In the course of a year, two architect delegates from the Society’s Planning & Architecture Group, usually David Roberts and Oliver Probyn, together with the Group’s secretary Jean Howell, appraise all applications for external alterations received by the Dulwich Estate as Managers of the Scheme of Management, stating either no objection or an objection with a reason.
The applications are assessed in the first instance against the Dulwich Estate’s published guidelines covering fourteen categories which include conservatories, hard standings, loft conversions, replacement roofs and external repairs and redecorations.
This is a very onerous but important role. Each month the number might include as many as 15 applications. With the current economic climate making selling and moving more difficult, many householders are electing to extend their existing houses and the number is rising. There are at the moment a total of 64 applications outstanding. The most popular applications are from residents seeking to create extra space with either a rear extension or a loft conversion with a dormer window at the rear and rooflights to the side.
The need to allow buildings to adapt to changing lifestyle is acknowledged by the Group and where there is negative impact on the adjoining owners and the size is proportionate, there is less likelihood of an objection. Appropriate growth and change is seen by the Group as positive in giving new and better use of homes in Dulwich. However, there is an increasing tendency to submit applications which are totally out of scale with the building, in some cases doubling the size of the original ground plan. In such cases the Group will object to the application and it is referred to the Dulwich estate’s committee for a decision.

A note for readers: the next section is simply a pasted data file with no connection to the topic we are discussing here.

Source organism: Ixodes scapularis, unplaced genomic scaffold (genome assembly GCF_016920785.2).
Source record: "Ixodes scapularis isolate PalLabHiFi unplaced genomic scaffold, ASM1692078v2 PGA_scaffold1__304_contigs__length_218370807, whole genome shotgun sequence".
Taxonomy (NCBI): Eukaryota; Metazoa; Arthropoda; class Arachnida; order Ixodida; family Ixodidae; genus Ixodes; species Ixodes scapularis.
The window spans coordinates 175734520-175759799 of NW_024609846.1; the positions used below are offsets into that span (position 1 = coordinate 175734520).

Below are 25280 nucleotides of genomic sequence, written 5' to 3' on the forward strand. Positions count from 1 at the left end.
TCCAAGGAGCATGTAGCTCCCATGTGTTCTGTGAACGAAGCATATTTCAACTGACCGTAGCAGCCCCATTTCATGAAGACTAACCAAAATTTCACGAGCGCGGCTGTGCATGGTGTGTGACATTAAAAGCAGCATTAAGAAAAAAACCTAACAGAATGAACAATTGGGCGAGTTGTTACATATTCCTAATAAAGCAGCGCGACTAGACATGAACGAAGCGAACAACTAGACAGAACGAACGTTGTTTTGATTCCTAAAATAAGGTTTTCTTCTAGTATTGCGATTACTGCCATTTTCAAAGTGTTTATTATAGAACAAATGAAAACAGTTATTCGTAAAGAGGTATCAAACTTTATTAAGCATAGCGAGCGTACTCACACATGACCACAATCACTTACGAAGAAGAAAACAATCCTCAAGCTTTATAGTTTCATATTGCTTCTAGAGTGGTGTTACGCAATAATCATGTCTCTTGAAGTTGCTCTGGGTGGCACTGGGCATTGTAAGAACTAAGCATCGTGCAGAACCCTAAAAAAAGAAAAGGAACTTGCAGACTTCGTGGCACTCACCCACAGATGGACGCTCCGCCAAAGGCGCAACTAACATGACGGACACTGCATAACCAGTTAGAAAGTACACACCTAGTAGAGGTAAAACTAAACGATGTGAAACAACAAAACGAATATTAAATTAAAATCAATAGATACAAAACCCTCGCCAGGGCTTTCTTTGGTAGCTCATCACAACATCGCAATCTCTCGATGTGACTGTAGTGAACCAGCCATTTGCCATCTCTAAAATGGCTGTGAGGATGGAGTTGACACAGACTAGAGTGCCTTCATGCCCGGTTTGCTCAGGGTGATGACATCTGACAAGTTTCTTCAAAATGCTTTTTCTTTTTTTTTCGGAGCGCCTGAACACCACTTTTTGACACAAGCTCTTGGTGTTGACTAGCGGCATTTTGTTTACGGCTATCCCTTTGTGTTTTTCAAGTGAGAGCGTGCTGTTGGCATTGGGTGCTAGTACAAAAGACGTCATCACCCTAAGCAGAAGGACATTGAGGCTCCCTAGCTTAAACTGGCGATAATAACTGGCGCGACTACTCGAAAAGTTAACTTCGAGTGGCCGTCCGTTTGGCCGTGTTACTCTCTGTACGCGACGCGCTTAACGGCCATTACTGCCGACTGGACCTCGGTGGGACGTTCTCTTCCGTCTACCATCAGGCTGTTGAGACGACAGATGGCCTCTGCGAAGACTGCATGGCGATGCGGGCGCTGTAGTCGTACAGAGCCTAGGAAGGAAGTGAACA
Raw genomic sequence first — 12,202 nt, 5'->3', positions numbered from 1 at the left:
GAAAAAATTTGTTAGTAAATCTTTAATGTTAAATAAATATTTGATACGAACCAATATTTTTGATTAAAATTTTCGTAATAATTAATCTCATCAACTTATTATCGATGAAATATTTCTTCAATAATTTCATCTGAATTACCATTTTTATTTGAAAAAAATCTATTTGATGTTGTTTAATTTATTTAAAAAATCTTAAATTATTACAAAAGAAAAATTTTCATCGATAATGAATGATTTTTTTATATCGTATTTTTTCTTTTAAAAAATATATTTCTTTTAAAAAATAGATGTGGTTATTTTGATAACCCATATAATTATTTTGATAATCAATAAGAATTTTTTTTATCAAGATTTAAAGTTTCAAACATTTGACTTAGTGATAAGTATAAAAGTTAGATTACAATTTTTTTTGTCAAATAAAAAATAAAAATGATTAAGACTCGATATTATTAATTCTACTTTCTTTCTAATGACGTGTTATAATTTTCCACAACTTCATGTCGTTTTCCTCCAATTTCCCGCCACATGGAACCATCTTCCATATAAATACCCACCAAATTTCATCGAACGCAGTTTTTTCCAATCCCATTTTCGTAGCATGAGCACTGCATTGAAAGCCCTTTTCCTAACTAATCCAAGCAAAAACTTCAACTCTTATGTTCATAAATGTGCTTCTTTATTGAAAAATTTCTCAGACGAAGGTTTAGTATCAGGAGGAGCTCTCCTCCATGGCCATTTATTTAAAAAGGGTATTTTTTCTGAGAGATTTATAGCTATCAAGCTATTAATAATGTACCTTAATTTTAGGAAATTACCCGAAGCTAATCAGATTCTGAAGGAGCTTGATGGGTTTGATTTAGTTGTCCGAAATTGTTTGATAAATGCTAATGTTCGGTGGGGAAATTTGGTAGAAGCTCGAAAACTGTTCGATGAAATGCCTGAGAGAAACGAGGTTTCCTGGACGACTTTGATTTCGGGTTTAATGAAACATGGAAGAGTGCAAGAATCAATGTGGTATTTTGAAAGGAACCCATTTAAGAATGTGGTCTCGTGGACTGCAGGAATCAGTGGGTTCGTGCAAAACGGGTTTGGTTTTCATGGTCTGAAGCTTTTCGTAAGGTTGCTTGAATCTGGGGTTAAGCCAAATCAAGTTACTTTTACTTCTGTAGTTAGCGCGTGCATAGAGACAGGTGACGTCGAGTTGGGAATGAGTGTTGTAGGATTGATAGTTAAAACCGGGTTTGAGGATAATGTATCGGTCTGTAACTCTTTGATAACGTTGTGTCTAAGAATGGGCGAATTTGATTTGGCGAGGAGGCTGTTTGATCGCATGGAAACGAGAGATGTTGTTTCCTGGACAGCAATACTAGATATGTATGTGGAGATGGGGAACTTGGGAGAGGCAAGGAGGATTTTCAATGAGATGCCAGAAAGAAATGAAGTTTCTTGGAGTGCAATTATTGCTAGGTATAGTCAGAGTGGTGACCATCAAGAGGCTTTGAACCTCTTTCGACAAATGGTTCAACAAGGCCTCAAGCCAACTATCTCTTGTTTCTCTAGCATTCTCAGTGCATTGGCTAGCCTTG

Sport does not feature highly in the Newsletter and this is perhaps surprising in view of the vast amount that is played in Dulwich. In an effort to rectify this omission, the first of two articles featuring Dulwich’s diverse sporting enthusiasms is featured in this issue.
Viewed from a railway carriage on one of Dulwich’s many viaducts, the amount of recreational space is obvious; it is a lot less obvious at street-level, where the many playing fields are tucked away behind streets of houses. The saving of the fields from the hands of the developers did not come as an accident or oversight. In 1905 the Dulwich Estate Governors voted to preserve some 127 acres of Dulwich’s 1500 acres as open space: “To be kept open for all time as playing fields, woods and ornamental works so that the district will be provided with oases for the health and recreation of the people, even if the other land is built upon.” Since then, considerable other tracts of the Dulwich Estate have been made available for the public’s enjoyment, admittedly not necessarily willingly by the Estate. Belair Park, Sydenham Hill Wood, Dulwich Upper Wood, Sunray Gardens and no doubt some other plots as well.
What the articles reveal is the good use this gift of land is being put to and the encouraging amount of interest in various sports shown by young people and equally, the commendable number of adults prepared to give their time to encourage them. In this issue we look at tennis, cricket, cycling, golf and rugby. In our next issue we consider soccer, rugby fives, running, squash and croquet.